Identification and Characterization of Tumor-Associated Antigens (TAAS) and Anti-Taas Autoantibodies as Biomarkers in Immunodiagnosis of Human Osteosarcoma by Serological Proteome Analysis (SERPA)

Jitian Li, University of Texas at El Paso

Abstract

Osteosarcoma (OS) is the most common highly malignant primary solid bone-tumor. Despite its relatively low incidence rate among overall cancers, it remains one of the most harmful primary malignant tumors in childhood and adolescence. Although some tumor markers like mutant p53 can be potentially used as biomarker to detect OS, its extensive association with the clinical outcome is poorly understood. The establishment of a methodology to identify patient with early stage of OS remains to be investigated. It is now evident that serum autoantibodies against tumor-associated antigens (TAAs) could be used as serological cancer biomarkers in types of cancers, which derives from the notion that anti-TAA autoantibodies are considered as immunological “sentinels” underlying molecular events associated with tumorigenesis. New insights into molecular and cellular biology and the differential diagnosis of cancers have also been obtained. Moreover, customized TAA arrays significantly increase sensitivity/specificity and provide a great promise for the early detection of cancer, monitoring cancer progression, discovery of novel therapeutic targets, and designing personalized therapeutic interventions. ^ During the past decade, proteomic approaches, such as serological proteome analysis (SERPA), have been used to identify the repertoire of immunoreactive proteins in various diseases. Recent several years, we have used this approach to extensively screen sera from patients with certain types of cancer such as hepatocellular carcinoma (HCC), esophageal squamous cell carcinoma (ESCC), Prostate Cancer (PCa) and Lung Cancer (LC), and sera from patients with pre-cancer conditions such as liver fibrosis to identify and characterize the potential TAAs. ^ We used SERPA to profile anti-TAA autoantibody responses in sera from patients with Osteosarcoma (OS), and Normal Human, and explore differences of these responses. This approach can detect autoantibodies to TAAs that could serve as clinical biomarkers and immunotherapeutic agents. Sera from OS, Osteochondroma (OC) and Normal Human Sera (NHS) were probed by immunoblotting against cellular proteins extracted from U2-OS and Saos-2 cell lines, with OS sera showing stronger immunoreactivity. MALDI-TOF/TOF Mass Spectrometry (MS) analysis of immunoreactive protein spots revealed that several OS sera contained autoantibodies to a number of proteins, particularly to alpha-enolase (ENO1). Analysis of 172 serum samples from patients with OS, OC and NHS by Enzyme-Linked Immunosorbent Assay (ELISA) showed higher frequency of anti-ENO1 autoantibodies in OS sera compared to others. Interestingly, descant of ENO1 immunoreactivity was observed in most patients after treatments, which may imply a potential association between anti-ENO1 autoantibody titers and disease progression. The expression of ENO1 in Osteosarcoma tissues was evaluated by immunohistochemistry (IHC) in Tumor Microarray (TMA). We observed the cumulative positive rate of autoantibodies against seven selected TAAs identified from SERPA (ENO1, NPM1, GAPDH, TPI1, HSP60, PDLIM1, STMN1) in OS reached 90.4%, significantly higher than that in normal control sera. These results support the central hypothesis of this proposed project that "customized" TAA arrays constitute promising and powerful tools for enhancing the serological detection of OS. Together, our intriguing findings demonstrate that ENO1 is one of autoantigens that elicit autoimmune responses in OS and can be used as biomarkers in immunodiagnosis and progression of OS. ^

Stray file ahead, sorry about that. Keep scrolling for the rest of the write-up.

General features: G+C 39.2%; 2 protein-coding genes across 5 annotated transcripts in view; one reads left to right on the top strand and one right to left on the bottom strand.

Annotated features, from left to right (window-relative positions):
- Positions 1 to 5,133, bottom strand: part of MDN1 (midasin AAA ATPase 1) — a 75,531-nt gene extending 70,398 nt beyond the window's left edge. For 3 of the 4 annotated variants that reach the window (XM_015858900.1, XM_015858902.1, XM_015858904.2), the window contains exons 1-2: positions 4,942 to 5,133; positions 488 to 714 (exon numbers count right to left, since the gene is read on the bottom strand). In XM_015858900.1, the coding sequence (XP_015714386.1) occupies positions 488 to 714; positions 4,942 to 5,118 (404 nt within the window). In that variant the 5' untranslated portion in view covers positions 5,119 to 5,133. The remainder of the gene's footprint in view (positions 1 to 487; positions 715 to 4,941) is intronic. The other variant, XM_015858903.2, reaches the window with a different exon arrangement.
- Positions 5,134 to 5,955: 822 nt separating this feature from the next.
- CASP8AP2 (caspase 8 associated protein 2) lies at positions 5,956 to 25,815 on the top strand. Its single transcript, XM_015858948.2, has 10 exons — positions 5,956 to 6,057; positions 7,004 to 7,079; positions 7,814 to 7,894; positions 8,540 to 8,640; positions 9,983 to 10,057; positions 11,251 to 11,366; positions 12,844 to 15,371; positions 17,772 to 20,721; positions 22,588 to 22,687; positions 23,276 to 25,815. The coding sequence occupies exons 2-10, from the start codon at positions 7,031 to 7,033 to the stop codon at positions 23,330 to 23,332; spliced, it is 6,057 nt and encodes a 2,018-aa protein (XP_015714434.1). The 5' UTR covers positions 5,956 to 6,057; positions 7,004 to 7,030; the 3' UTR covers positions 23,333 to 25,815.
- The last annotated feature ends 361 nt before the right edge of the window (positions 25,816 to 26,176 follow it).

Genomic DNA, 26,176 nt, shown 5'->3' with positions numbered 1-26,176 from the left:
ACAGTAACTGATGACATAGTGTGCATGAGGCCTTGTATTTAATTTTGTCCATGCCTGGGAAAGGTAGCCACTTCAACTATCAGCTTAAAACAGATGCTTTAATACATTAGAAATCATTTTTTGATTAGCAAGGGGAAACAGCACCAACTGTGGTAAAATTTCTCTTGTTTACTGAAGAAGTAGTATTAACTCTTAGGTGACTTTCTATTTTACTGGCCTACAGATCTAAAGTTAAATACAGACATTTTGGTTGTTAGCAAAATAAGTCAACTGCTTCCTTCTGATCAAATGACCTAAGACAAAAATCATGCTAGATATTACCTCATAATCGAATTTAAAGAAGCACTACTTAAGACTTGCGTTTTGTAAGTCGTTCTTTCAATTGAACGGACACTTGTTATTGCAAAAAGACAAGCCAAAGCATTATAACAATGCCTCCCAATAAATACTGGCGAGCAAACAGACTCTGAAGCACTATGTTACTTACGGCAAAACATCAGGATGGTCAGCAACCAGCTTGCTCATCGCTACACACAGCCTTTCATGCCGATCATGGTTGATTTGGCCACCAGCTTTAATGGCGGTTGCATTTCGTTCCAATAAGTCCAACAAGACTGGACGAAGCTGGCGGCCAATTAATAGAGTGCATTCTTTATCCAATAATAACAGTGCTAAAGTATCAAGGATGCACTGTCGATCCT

Subject Area

Biology|Oncology

Recommended Citation

Li, Jitian, "Identification and Characterization of Tumor-Associated Antigens (TAAS) and Anti-Taas Autoantibodies as Biomarkers in Immunodiagnosis of Human Osteosarcoma by Serological Proteome Analysis (SERPA)" (2017). ETD Collection for University of Texas, El Paso. AAI10683595.
https://digitalcommons.utep.edu/dissertations/AAI10683595

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